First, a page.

Research in Brief: Good News for Internationally Adopted Children’s Phonological Processing Skills Parents of school-age children adopted internationally by the age of 2 years can take an optimistic view of their children’s language and literacy development, according to a study published in the November issue of the American Journal of Speech-Language Pathology and led by Kathleen A. Scott of Hofstra University in ... Research in Brief
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Research in Brief  |   February 01, 2014
Research in Brief: Good News for Internationally Adopted Children’s Phonological Processing Skills
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International & Global / Speech, Voice & Prosody / Research in Brief
Research in Brief   |   February 01, 2014
Research in Brief: Good News for Internationally Adopted Children’s Phonological Processing Skills
The ASHA Leader, February 2014, Vol. 19, 16. doi:10.1044/leader.RIB2.19022014.16
The ASHA Leader, February 2014, Vol. 19, 16. doi:10.1044/leader.RIB2.19022014.16
Parents of school-age children adopted internationally by the age of 2 years can take an optimistic view of their children’s language and literacy development, according to a study published in the November issue of the American Journal of Speech-Language Pathology and led by Kathleen A. Scott of Hofstra University in Hempstead, N .Y.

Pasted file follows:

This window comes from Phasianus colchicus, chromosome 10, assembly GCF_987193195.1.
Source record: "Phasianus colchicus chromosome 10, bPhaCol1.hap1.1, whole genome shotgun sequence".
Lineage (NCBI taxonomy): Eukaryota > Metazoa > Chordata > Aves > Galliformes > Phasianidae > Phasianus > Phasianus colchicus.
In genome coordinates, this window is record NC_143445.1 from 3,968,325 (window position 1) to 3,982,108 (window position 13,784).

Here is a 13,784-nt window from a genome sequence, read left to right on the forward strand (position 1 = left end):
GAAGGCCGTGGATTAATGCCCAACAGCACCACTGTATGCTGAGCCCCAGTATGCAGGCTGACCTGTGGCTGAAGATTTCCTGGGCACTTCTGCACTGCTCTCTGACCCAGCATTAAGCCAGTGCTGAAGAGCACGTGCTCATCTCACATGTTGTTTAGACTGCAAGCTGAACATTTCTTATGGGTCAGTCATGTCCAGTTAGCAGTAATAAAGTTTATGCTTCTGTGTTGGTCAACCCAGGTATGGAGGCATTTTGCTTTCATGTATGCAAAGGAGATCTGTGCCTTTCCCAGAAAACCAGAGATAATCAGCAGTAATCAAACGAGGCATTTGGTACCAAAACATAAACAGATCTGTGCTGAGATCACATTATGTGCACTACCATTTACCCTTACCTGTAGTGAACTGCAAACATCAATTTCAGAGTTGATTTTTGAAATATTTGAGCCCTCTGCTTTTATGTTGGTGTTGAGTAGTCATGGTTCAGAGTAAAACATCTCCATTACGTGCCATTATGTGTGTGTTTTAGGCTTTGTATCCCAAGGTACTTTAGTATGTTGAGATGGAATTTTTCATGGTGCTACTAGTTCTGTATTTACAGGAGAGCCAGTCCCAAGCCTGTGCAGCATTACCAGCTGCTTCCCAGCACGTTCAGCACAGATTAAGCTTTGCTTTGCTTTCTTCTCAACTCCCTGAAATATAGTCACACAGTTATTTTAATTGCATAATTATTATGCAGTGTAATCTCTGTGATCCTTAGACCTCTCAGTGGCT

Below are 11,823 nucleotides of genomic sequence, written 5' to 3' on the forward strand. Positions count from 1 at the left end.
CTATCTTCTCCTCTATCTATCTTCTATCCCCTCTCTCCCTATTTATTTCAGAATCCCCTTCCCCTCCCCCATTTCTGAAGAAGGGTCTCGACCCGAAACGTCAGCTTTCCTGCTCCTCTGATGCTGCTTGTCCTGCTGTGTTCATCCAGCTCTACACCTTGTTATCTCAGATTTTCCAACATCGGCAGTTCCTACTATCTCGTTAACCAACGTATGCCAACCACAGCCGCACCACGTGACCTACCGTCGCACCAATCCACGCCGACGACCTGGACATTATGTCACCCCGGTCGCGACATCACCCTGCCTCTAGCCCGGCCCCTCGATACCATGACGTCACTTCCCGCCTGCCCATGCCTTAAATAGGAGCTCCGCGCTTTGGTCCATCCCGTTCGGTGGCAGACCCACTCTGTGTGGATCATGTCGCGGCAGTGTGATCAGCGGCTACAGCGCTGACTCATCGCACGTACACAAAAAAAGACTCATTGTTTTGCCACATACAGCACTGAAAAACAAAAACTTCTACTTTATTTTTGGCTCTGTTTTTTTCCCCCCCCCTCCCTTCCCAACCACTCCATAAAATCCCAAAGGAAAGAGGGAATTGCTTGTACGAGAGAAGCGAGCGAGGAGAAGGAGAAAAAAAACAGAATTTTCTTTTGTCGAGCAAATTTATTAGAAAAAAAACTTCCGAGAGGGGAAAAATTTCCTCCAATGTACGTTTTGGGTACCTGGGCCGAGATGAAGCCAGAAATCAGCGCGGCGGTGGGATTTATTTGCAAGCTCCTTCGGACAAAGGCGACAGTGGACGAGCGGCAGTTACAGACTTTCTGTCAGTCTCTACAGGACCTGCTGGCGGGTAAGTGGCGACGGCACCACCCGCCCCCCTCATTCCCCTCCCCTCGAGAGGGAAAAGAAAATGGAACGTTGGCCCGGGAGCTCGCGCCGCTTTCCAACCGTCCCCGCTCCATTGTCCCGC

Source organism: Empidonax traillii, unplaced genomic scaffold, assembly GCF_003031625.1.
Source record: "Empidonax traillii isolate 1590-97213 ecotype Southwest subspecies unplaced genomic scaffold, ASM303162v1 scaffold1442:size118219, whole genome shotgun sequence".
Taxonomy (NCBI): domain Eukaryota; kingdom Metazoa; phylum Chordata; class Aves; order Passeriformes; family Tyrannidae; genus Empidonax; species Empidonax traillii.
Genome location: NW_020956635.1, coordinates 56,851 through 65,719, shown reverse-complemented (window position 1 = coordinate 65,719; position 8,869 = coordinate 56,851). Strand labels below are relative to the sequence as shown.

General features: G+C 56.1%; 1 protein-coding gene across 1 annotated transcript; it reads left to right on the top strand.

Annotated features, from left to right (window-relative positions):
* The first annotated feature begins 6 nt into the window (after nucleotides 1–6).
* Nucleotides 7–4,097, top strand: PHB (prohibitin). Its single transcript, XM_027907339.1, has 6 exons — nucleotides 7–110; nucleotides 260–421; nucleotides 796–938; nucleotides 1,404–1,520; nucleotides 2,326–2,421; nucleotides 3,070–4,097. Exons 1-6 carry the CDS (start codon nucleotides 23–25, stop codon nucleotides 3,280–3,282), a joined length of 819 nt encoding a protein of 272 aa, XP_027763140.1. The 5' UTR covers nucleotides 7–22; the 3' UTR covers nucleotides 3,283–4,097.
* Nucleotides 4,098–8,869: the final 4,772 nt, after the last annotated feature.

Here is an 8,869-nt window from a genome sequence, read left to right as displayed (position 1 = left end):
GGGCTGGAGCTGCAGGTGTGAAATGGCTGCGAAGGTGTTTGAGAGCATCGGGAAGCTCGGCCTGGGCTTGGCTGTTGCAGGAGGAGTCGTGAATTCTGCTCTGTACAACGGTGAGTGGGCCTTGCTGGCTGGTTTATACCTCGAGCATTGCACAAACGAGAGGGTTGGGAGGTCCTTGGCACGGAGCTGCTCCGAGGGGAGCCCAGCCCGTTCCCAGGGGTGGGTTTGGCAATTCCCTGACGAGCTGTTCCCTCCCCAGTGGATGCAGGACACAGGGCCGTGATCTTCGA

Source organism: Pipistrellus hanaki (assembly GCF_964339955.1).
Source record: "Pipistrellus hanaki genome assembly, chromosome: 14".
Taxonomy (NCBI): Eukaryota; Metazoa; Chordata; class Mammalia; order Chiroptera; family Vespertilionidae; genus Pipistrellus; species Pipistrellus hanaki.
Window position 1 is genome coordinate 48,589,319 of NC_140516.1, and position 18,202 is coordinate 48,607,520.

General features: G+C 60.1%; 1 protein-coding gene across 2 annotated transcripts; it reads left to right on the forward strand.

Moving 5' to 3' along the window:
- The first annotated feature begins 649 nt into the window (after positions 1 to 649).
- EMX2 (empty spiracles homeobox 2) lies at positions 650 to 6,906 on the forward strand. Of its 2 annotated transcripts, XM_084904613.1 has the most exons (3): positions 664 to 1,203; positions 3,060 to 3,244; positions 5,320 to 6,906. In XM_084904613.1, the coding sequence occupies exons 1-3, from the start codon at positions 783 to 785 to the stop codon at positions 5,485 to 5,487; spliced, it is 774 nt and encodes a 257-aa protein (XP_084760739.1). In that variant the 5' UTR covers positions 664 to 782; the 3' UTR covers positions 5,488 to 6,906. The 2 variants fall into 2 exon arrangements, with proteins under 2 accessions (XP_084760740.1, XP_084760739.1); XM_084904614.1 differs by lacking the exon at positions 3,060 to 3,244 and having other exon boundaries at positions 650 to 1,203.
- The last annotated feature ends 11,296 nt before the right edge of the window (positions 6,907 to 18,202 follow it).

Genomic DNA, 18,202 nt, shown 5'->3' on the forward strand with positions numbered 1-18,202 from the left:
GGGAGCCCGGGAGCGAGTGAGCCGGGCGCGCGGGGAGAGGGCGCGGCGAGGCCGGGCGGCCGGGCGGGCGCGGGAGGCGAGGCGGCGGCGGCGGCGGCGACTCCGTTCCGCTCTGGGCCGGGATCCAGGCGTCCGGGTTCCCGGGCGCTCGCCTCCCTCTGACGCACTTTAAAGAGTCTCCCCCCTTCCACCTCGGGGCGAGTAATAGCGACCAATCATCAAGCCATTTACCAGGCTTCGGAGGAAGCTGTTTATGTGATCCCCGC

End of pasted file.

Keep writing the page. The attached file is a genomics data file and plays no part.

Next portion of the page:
Prompted by a dearth of studies focused on internationally adopted children’s phonological processing development, researchers examined the phonological processing skills of 45 children adopted from China into the United States (mean age at adoption was 13.09 months). Using norm-referenced measures, researchers assessed the children’s phonological processing, spoken language and reading comprehension skills between the ages of 6 years, 10 months and 9 years, 4 months.
The majority of children scored at or above the average ranges across measures of phonological awareness, phonological memory and rapid naming. The children’s reading comprehension scores were moderately to highly correlated with their phonological processing scores, but age at the time of adoption was not highly correlated with phonological processing or reading comprehension.
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February 2014
Volume 19, Issue 2